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Lure Review

Thru and Thru, Savage Gear's New Trout Inspires Confidence (continued)


Field Tests: But of course, we all know that what looks good on the store walls in its packaging does not always translate to good action in the water. Even then, most of the better performing soft bodied baits, for some reason, tend to be the ones that look less realistic. Why is that anyway? Our testing ground for the Savage Gear Line Thru Trout was out on Lake Ouachita, Arkansas in November of 2013.

The bait's action comes from its three piece design.

Casting: The Savage Gear Line Thru Trout ranges in weight from three to three and a half ounces depending on which model you choose. I fished the slow sink version for our tests because it's the most versatile. To match this bait with a rod, it's always best to stick within the manufacturer's recommended lure rating (as labeled on the fishing rod). Having said that, I rarely do anymore when it comes to big baits because I don't particularly like fishing big, long, heavy, unbalanced rods anymore.

Each joint is reinforced with a nylon mesh to help the bait stay together.

If you're careful, and make use of gentle, underhand lob casts, you can usually get away with stretching the limits of a stick. This will put you out of warranty though, so angler beware. For the Line Thru Trout, I fished this stick on an Okuma EVX Graphite Rod rated up to one and a quarter ounces in lure weight (model number EVX-C-751HA) matched with a Citrix CI-273LXA reel spooled with 55lb Daiwa Samurai braid and topped with a 30lb Sunline SuperNatural leader.

Did we mention it features a line through rigging system?!?

While rated to a maximum of only one and a quarter ounce (1 1/4 oz) in lure weight, the EVX-C-751HA is a surprisingly capable stick for throwing both the floating and slow sink version of the Line Thru Trout. It's with the moderate sink that this stick begins to feel a little over taxed. The CI-273LXA handles this bait fine as well although with its 7.3:1 gear ratio, it's not the first reel I'd choose for a bait like this - I'd prefer something slower so I don't have to be as mindful of how fast I'm turning the handle while fishing the bait.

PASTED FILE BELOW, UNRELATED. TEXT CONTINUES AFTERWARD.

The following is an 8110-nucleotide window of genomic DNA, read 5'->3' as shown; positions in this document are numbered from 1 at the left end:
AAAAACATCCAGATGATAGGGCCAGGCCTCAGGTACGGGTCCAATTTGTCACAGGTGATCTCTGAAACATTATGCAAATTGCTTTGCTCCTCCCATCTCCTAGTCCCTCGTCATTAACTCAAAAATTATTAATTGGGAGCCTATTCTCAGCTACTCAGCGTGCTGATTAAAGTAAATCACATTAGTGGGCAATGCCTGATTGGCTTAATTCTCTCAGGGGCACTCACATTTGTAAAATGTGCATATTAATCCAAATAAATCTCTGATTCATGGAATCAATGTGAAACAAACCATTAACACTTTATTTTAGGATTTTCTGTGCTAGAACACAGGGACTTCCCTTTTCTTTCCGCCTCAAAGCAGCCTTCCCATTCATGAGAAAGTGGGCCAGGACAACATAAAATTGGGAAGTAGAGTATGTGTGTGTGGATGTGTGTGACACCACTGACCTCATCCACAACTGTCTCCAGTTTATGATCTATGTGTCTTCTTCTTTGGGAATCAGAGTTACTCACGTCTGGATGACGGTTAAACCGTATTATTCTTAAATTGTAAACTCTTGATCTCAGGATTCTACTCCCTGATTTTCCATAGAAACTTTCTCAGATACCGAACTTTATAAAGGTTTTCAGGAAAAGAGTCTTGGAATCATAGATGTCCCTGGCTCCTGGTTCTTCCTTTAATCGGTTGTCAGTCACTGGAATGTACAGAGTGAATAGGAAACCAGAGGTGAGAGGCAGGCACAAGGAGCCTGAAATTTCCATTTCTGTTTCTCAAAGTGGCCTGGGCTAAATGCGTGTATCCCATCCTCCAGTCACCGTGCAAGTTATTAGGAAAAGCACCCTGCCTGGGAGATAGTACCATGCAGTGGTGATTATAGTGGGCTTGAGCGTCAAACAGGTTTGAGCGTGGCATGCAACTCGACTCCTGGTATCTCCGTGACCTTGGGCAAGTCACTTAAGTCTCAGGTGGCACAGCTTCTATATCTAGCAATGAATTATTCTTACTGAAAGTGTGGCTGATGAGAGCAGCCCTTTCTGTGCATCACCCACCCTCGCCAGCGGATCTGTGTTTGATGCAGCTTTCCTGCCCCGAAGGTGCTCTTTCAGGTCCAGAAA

On the back of each bait is printed the bait's rate of fall - no more guessing.

Rate of Fall: As mentioned above, this bait comes in three rates of fall - floating, slow sink, and moderate sink. The floating bait is indeed a true floater and will sit on top of the water catching any little bit of current there might be. The slow sink descends at a rate of about one foot for every two seconds while the moderate sink descends at approximately one foot per second. Both sinking versions of this bait will come to rest on the bottom perfectly upright. Neither toppled over in our tests of the baits. Best of all? The fall rate of each bait is printed right on the bait so there's no need to guess which bait is what after you've pulled taken them out of the packaging and stacked them in your tackle box!

A profile shot showing where the line goes in (at the mouth) and where it comes out (just behind the head).

Retrieve: They can be easy to rig, look as realistic as a real fish, and be super affordable and easy to get, but the moment of truth with each and every big bait is how well it performs in the water once you start turning the handle of your reel. All it usually takes is a simple pull test next to the boat to gauge a bait's performance and when Zander and I did this with the Line Thru Trout, both of us exclaimed... well, I can't repeat that here, but let's just say we were both very pleasantly surprised.

Rigged and ready to go.

The Line Thru Trout by Savage Gear has an action as smooth, snaky, and realistic as any three piece hard bodied bait we've fished yet - maybe even better. The tail of this bait moves and flexes so natural it's really difficult to describe unless you see it in the water and when you do, you'll probably say the same thing we did.

In the water, this bait has a very realistic swimming motion.

The other big deal with this bait is with that hook coming out on top of its head, you can fish this bait like a traditional soft plastic big bait that's rigged with a jig style hook. Just let the bait sink to the bottom and deadstick it, or crawl it ever so slowly back to your position on the boat or on shore. This bait has amazing potential.

And creates quite the wake.

Next Section: Going for the triple crown









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